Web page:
# Commutant

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Commutant | |

Computes the commutant of a set of matrices | |

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` Commutant` is a function that computes an orthonormal basis (in the Hilbert-Schmidt inner product) of the commutant of a matrix or set of matrices.

## Syntax

`C = Commutant(A)`

## Argument descriptions

`A`: Either a matrix, or a cell containing one or more matrices of the same size.

## Examples

### A single matrix

Everything commutes with the identity matrix, which we can verify in the 2-dimensional case as follows:

>> C = Commutant(eye(2)); >> celldisp(C) % display the contents of C C{1} = 1 0 0 0 C{2} = 0 1 0 0 C{3} = 0 0 1 0 C{4} = 0 0 0 1

### Bicommutant

If `A` is a cell that contains a basis of a unital, self-adjoint algebra, then its bicommutant spans the same set, by the von Neumann bicommutant theorem. The following code verifies this in the case of the subalgebra $M_2 \oplus M_1 \subseteq M_3$:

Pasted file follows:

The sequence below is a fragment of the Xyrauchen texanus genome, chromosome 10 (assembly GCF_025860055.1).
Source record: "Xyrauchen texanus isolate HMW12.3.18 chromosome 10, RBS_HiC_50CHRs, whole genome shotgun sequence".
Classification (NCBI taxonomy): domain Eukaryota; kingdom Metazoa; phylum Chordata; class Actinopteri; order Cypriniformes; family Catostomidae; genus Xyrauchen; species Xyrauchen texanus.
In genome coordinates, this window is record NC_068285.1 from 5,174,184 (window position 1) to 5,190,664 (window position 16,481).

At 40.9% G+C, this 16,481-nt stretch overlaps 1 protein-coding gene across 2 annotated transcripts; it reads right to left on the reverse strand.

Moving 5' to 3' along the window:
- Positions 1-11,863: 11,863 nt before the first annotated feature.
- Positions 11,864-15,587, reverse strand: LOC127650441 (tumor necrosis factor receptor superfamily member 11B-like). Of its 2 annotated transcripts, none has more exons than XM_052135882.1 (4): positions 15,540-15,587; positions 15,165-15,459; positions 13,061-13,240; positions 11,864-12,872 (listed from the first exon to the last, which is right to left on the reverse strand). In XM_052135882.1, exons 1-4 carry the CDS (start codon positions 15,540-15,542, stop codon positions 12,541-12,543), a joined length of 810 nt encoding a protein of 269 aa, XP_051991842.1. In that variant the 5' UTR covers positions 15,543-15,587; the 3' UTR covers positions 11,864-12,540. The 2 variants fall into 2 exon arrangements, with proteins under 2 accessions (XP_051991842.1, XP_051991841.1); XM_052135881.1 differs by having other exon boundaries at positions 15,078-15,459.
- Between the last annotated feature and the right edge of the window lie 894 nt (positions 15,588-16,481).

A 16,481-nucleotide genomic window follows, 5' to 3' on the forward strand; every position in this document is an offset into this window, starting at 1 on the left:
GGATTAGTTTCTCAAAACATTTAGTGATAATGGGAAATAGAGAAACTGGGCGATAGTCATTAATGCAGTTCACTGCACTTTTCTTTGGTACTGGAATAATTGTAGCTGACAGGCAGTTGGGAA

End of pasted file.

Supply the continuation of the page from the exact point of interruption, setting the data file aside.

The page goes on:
>> A = {[1 0 0;0 0 0;0 0 0] [0 1 0;0 0 0;0 0 0] [0 0 0;1 0 0;0 0 0] [0 0 0;0 1 0;0 0 0] [0 0 0;0 0 0;0 0 1]}; >> B = Commutant(Commutant(A)); >> celldisp(B) B{1} = 1 0 0 0 0 0 0 0 0 B{2} = 0 1 0 0 0 0 0 0 0 B{3} = 0 0 0 1 0 0 0 0 0 B{4} = 0 0 0 0 1 0 0 0 0 B{5} = 0 0 0 0 0 0 0 0 1

Note that the basis output for the bicommutant in general may be different than the basis provided as input.